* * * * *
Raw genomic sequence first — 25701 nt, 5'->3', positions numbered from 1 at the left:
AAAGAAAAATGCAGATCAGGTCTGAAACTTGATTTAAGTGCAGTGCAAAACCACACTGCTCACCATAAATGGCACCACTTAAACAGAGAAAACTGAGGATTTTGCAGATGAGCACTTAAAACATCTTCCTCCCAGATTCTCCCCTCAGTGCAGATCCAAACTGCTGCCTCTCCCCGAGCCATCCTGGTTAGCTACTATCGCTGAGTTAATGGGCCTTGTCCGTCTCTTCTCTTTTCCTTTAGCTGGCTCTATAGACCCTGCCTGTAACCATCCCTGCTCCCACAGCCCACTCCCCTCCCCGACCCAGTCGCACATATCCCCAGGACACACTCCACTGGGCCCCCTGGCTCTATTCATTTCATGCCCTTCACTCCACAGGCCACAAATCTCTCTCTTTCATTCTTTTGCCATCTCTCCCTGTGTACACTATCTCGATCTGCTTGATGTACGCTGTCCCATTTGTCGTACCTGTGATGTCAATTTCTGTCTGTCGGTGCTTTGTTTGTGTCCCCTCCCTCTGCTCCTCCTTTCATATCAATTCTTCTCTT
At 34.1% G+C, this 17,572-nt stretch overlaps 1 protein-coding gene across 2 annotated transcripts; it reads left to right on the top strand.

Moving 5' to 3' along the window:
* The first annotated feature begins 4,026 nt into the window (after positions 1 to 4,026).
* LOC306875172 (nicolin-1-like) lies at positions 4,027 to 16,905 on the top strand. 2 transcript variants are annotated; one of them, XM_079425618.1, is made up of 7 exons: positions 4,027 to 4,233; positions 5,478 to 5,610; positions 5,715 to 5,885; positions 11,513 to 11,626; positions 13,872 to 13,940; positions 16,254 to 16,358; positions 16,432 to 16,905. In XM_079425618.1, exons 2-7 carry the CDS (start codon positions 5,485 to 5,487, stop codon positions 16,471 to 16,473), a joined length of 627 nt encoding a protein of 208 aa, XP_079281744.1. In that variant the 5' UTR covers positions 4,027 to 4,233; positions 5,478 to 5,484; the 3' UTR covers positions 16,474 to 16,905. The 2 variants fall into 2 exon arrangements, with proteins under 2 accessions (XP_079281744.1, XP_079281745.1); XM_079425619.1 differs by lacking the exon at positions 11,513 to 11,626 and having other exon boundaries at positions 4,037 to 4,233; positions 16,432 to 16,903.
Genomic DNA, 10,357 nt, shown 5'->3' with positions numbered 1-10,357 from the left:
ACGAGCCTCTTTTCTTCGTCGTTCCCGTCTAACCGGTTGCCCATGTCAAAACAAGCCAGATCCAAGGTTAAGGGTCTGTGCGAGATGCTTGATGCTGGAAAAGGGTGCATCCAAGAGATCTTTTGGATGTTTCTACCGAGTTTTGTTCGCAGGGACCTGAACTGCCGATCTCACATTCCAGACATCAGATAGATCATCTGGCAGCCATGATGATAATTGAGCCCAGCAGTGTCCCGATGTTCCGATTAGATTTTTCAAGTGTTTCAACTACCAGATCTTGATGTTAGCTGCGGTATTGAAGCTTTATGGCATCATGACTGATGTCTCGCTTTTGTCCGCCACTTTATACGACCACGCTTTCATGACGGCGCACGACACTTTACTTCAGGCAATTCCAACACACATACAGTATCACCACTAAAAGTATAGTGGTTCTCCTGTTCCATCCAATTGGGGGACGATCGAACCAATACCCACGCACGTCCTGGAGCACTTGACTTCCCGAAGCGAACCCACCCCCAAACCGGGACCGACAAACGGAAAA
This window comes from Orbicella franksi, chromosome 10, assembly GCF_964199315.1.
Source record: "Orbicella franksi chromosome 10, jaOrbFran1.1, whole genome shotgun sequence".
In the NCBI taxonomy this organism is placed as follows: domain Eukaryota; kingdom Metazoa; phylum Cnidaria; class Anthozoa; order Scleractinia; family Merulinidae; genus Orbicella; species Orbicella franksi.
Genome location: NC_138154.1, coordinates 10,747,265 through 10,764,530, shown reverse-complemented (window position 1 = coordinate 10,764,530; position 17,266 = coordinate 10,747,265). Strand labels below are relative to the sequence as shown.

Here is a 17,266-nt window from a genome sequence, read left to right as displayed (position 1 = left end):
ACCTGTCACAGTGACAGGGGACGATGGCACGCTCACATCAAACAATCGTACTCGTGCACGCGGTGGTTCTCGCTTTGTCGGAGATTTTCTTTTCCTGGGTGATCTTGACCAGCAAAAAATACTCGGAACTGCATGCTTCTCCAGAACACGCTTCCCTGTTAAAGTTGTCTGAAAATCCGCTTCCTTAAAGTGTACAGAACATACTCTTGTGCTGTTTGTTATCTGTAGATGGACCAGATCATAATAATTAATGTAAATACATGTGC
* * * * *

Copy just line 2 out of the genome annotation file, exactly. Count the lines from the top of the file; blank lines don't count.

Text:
AAAGAAAAATGCAGATCAGGTCTGAAACTTGATTTAAGTGCAGTGCAAAACCACACTGCTCACCATAAATGGCACCACTTAAACAGAGAAAACTGAGGATTTTGCAGATGAGCACTTAAAACATCTTCCTCCCAGATTCTCCCCTCAGTGCAGATCCAAACTGCTGCCTCTCCCCGAGCCATCCTGGTTAGCTACTATCGCTGAGTTAATGGGCCTTGTCCGTCTCTTCTCTTTTCCTTTAGCTGGCTCTATAGACCCTGCCTGTAACCATCCCTGCTCCCACAGCCCACTCCCCTCCCCGACCCAGTCGCACATATCCCCAGGACACACTCCACTGGGCCCCCTGGCTCTATTCATTTCATGCCCTTCACTCCACAGGCCACAAATCTCTCTCTTTCATTCTTTTGCCATCTCTCCCTGTGTACACTATCTCGATCTGCTTGATGTACGCTGTCCCATTTGTCGTACCTGTGATGTCAATTTCTGTCTGTCGGTGCTTTGTTTGTGTCCCCTCCCTCTGCTCCTCCTTTCATATCAATTCTTCTCTT